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Should a website logo include the TLD ".net"?

Background to my specific case:

I'm in the process of redesigning / relaunching a website, which includes redesigning the site logo. The site is moving to a new domain name, where it used to be hosted as a subsite on another company's site.

The site's logo is fairly simple text with colours, where the text matches the new domain name. It's included at the top-left corner of all pages on the site.

Some considerations:

  • The old URL was (oursite).(hostingsite).com. The new URL is (oursite).net.
  • Nobody owns (oursite).com - it's not a URL that exists at the moment.
    • Edit: Based on the feedback below I registered (oursite).com. Now I have to choose which of .com and .net to use as the primary site name...
  • I will of course have redirects in place for all pages on the old site to corresponding pages on the new site.
  • Since most mobile keyboards have ".com" built in, you should at least buy the .com domain. Is there a reason why your site is going to .net instead of .com? – David Sep 26 '14 at 0:42
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    I don't know about other mobile OSes, but iOS also offers .net, .org, .edu (and in my case .ca as I'm a Canadian user) if you hold down on the . key in a URL or email field. – Tim FitzGerald Sep 26 '14 at 1:38
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If the company name (or the web site) is a generic word for what you sell, keep the TLD, otherwise don't.

Examples:

  • ebay.com - they don't need to keep the TLD, as "Ebay" looks like a company name. "I bought XYZ on ebay" - this specifies the company.
  • usedcarparts.com - I'd keep the TLD here, since "I got XYZ from usedcarparts" will not specify your company, just the fact that I bought a used part, not a new one. "I got XYZ from usedcarparts.com specifies your site".
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In a case like yours where you are changing domains, it could be a useful reminder to users that your site can be accessed directly at (name).net.

The level of prominence you give it should reflect how integral it is to your identity. Do you want to be known as "(name).net" or as "(name)"?


An aside: I'll reiterate what others have said about the .com. Unless your company is in the field of internet or telecommunications, I would definitely go get and use .com. And even if you don't, I'd still procure the .com domain and have it redirect to your .net. From a UX perspective, you're protecting users who erroneously type in the wrong TLD or let it autocomplete to ".com" with a Ctrl+Enter.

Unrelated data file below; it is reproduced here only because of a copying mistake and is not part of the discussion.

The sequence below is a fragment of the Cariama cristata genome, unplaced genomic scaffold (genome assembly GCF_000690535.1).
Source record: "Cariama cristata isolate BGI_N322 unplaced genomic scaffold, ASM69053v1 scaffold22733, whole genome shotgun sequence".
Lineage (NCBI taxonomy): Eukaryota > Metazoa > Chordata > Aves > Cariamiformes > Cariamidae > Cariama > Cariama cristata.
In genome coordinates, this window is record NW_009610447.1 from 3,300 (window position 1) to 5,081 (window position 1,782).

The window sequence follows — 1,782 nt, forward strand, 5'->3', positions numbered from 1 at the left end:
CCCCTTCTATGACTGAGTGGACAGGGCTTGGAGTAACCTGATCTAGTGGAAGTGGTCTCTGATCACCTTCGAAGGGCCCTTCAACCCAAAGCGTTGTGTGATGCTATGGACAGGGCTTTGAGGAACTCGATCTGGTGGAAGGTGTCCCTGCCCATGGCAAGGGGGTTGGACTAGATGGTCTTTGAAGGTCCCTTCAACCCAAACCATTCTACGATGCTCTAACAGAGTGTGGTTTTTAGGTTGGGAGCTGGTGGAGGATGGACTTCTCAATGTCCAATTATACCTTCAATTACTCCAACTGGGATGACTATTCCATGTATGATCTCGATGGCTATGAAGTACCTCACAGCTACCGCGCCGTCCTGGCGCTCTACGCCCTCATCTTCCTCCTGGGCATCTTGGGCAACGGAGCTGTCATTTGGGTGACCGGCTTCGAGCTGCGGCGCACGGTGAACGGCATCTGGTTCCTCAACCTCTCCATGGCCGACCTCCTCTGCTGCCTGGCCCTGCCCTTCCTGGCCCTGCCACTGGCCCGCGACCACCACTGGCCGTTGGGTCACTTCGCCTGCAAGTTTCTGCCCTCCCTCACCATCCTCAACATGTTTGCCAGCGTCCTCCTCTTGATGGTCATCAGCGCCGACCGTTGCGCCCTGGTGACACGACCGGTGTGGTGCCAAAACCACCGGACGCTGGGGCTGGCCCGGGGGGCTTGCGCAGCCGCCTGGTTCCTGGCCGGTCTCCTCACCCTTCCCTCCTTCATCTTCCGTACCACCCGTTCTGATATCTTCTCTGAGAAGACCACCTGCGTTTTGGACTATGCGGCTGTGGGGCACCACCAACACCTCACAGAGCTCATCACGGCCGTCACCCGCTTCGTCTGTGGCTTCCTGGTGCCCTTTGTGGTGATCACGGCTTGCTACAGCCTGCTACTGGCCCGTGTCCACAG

It's not too expensive now, but it may well be the day another company comes along and scoops it up.

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  • Would your answer about the .com apply to sites outside the USA? The userbase is fairly international, spread around UK, Europe, USA, and farther afield. – AlexC Sep 26 '14 at 21:01
  • An interesting question. I find recommendations on .com over .net presumably by Americans, and studies about localized domains like .ca or .uk over .com, but nothing specific about .net and .com internationally. Sorry. – Tim FitzGerald Sep 27 '14 at 2:36
  • I think you mean .co.uk - .uk is extremely rare. – OJFord Sep 27 '14 at 22:59
  • The link I included was from Nominet, the authority of the .uk ccTLD. The salient quote: "4 in 5 people in the UK prefer websites ending in .uk when searching or buying online." – Tim FitzGerald Sep 27 '14 at 23:23
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I wouldn't include the TLD in the name. Rarely do successful names stick with TLDs included. Like someone said, it's tacky.

I don't think this is a certain UX topic, more matter of preference and a business decision. URLs and especially the TLD are becoming less important, so I wouldn't recommend building a name around them. Even "dot com" is going away as a trend.

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Will you ever consider changing the TLD, or going international, or supporting a second language? That would become a brand liability. Picture eBay's logo. When they opened a site in England, they needed it to be more local, so they became ebay.co.uk Their logo would not have survived had it incorporated the TLD.

What is your organization's name? If you are incorporated as WIDGETS.NET, LLC, then it would make the most sense to include it. If you're just WIDGETS, INC., then it's not part of your identity, and omitting it won't be as big of an issue. If you omit it, you may or may not need to include your site name separately, depending on how Google ranks your name in their search results.

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    I disagree on two points. Nothing stops you from adapting your logo when you localize to a new market—in fact, it serves as a waypoint to tell the user they are on the version of the site meant for her market. Have a look at amazon.co.uk's wordmark. Secondly, the legal name of your company is not necessarily your identity or brand. In some parts of the world it's common to just have a number for a legal name and use a service mark. – Tim FitzGerald Sep 26 '14 at 1:35
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I'd leave the TLD out. Unless your company's identity is primarily a web business it just seems techno-tacky.

By all means register the.com domain name.

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